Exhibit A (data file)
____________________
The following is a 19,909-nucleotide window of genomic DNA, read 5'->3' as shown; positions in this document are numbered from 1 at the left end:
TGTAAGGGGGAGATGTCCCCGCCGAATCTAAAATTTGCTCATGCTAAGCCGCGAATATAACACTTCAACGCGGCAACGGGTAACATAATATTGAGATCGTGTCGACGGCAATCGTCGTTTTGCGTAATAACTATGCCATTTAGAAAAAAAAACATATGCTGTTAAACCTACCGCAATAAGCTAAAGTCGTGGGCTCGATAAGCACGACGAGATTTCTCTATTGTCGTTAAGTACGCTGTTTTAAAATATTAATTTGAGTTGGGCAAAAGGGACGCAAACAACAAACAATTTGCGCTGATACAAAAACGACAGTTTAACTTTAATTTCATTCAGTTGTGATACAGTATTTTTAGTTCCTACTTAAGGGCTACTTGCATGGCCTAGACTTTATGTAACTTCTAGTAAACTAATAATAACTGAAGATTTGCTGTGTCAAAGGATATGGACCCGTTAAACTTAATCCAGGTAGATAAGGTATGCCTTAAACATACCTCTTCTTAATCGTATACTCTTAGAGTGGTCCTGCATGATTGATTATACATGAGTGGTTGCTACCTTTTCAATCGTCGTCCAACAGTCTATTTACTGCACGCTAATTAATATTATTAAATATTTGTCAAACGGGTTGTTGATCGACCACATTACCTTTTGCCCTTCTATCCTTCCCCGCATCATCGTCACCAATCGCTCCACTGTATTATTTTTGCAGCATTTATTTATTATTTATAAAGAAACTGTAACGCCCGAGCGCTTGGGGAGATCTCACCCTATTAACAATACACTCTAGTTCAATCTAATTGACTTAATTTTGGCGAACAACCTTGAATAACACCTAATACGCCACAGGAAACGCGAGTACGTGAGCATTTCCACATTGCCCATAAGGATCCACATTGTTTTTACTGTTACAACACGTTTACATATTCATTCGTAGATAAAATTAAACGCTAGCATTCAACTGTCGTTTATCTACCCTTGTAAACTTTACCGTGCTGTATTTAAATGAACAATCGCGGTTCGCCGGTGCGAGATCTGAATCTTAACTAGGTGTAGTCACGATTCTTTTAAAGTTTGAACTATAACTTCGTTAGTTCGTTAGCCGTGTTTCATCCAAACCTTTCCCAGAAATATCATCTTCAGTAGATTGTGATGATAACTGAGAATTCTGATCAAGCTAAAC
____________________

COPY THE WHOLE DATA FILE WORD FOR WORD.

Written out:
The following is a 19,909-nucleotide window of genomic DNA, read 5'->3' as shown; positions in this document are numbered from 1 at the left end:
TGTAAGGGGGAGATGTCCCCGCCGAATCTAAAATTTGCTCATGCTAAGCCGCGAATATAACACTTCAACGCGGCAACGGGTAACATAATATTGAGATCGTGTCGACGGCAATCGTCGTTTTGCGTAATAACTATGCCATTTAGAAAAAAAAACATATGCTGTTAAACCTACCGCAATAAGCTAAAGTCGTGGGCTCGATAAGCACGACGAGATTTCTCTATTGTCGTTAAGTACGCTGTTTTAAAATATTAATTTGAGTTGGGCAAAAGGGACGCAAACAACAAACAATTTGCGCTGATACAAAAACGACAGTTTAACTTTAATTTCATTCAGTTGTGATACAGTATTTTTAGTTCCTACTTAAGGGCTACTTGCATGGCCTAGACTTTATGTAACTTCTAGTAAACTAATAATAACTGAAGATTTGCTGTGTCAAAGGATATGGACCCGTTAAACTTAATCCAGGTAGATAAGGTATGCCTTAAACATACCTCTTCTTAATCGTATACTCTTAGAGTGGTCCTGCATGATTGATTATACATGAGTGGTTGCTACCTTTTCAATCGTCGTCCAACAGTCTATTTACTGCACGCTAATTAATATTATTAAATATTTGTCAAACGGGTTGTTGATCGACCACATTACCTTTTGCCCTTCTATCCTTCCCCGCATCATCGTCACCAATCGCTCCACTGTATTATTTTTGCAGCATTTATTTATTATTTATAAAGAAACTGTAACGCCCGAGCGCTTGGGGAGATCTCACCCTATTAACAATACACTCTAGTTCAATCTAATTGACTTAATTTTGGCGAACAACCTTGAATAACACCTAATACGCCACAGGAAACGCGAGTACGTGAGCATTTCCACATTGCCCATAAGGATCCACATTGTTTTTACTGTTACAACACGTTTACATATTCATTCGTAGATAAAATTAAACGCTAGCATTCAACTGTCGTTTATCTACCCTTGTAAACTTTACCGTGCTGTATTTAAATGAACAATCGCGGTTCGCCGGTGCGAGATCTGAATCTTAACTAGGTGTAGTCACGATTCTTTTAAAGTTTGAACTATAACTTCGTTAGTTCGTTAGCCGTGTTTCATCCAAACCTTTCCCAGAAATATCATCTTCAGTAGATTGTGATGATAACTGAGAATTCTGATCAAGCTAAAC